nikolas-mcnally
25th November 2013

Contrary Corner: Almost Famous but never quite the hit

The box office bomb of Oliver Hirshbiegel’s royalist-bait Diana biopic to compliment it’s critical mauling shows the rare commercial failure of a genre littered with banal Oscar begging (The King’s Speech) and vapidly toothless portrayals of their muses (Notorious and The Iron Lady, which manage to transform The Notorious B.I.G into Mother Teresa and Margaret Thatcher into […]

The box office bomb of Oliver Hirshbiegel’s royalist-bait Diana biopic to compliment it’s critical mauling shows the rare commercial failure of a genre littered with banal Oscar begging (The King’s Speech) and vapidly toothless portrayals of their muses (Notorious and The Iron Lady, which manage to transform The Notorious B.I.G into Mother Teresa and Margaret Thatcher into something only half Satanic). The general success of biopics is disheartening not only as it stifles the chances of film studios gambling on funding innovative fiction, but because the storytelling scarcely lives up to the interest of their subjects.

Enter Almost Famous; an exception to the latter which wears both its heart and sharp tongue on its sleeve. Based on director Cameron Crowe’s experiences in the 1970s as a 15 year-old writer for Rolling Stone, the film chronicles teen prodigy William Miller’s (Patrick Fugit) time on tour with up-and-coming band Stillwater, where his quest to obtain an interview is drowned by the alluring wilderness of rock ‘n roll and escapism into a fever dream world much unlike his own.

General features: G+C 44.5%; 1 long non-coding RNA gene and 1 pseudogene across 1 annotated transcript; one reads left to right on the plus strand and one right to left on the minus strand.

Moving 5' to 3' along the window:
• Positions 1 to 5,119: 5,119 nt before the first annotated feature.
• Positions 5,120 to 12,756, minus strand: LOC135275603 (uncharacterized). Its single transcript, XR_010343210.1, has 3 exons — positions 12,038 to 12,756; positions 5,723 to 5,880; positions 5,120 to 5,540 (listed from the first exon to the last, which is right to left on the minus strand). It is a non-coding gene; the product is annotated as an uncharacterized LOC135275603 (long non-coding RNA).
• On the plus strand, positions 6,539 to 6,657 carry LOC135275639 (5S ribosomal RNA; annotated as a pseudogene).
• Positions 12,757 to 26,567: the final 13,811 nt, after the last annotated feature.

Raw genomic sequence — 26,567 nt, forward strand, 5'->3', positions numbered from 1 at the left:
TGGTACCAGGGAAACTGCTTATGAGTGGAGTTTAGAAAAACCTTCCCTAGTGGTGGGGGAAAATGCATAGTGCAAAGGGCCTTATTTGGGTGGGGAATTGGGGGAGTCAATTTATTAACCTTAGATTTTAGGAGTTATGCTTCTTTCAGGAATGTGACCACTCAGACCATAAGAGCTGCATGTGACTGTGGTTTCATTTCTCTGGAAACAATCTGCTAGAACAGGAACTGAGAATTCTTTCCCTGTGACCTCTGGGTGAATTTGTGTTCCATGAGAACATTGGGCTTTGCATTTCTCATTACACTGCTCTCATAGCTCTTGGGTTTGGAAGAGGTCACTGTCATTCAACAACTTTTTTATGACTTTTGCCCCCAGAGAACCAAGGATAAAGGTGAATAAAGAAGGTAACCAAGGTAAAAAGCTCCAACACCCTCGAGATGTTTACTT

Though the film is a love letter to the 60s and 70s rock that defined the times, Almost Famous portrays the scene surrounding the music with a less devout intricacy. Crowe candidly sheds light on the band’s envious inner turmoil and the hypocrisy of supposedly ‘doing it for the fans’ as well as the unabashed sensationalism of mainstream journalism, with Rolling Stone editor Ben Fong-Torres almost salivating at a version of the interview featuring the band’s near-death in a plane crash amidst comically stupendous acid trips. Most poignantly though is Crowe’s depiction of the warm yet fragmented relationships between wayward souls on the road, particularly through William’s infatuation with the whimsical Penny Lane (Kate Hudson), a self-branded ‘band aid’ (a.k.a groupie). The character’s gravitational pull towards the lifestyle and each other is threatened by real-world responsibilities and relationships, disillusionment towards idols (‘Just make us look cool’, the Stillwater lead singer responds in lieu of an actual interview) and unrequited affection. Though the script is laced with sharp one-liners and moments of warmth, the film evokes a distinct bittersweet resonance when exploring the implications of this nether-zone between fantasy and reality, as wide-eyed idealism towards a seemingly carefree life is grounded down to weary disenchantment.

‘Be honest and unmerciful’, legendary rock journalist Lester Bangs (Philip Seymour Hoffman) advises William, a message most biopics could stand to heed. Despite failing to break even when in 2000 and remaining largely undiscussed, Almost Famous, through a stellar soundtrack, shrewd script and affecting performances all-round, deserves a look-in as a refreshingly honest biopic. Experience it. Enjoy it. Just don’t fall for it.


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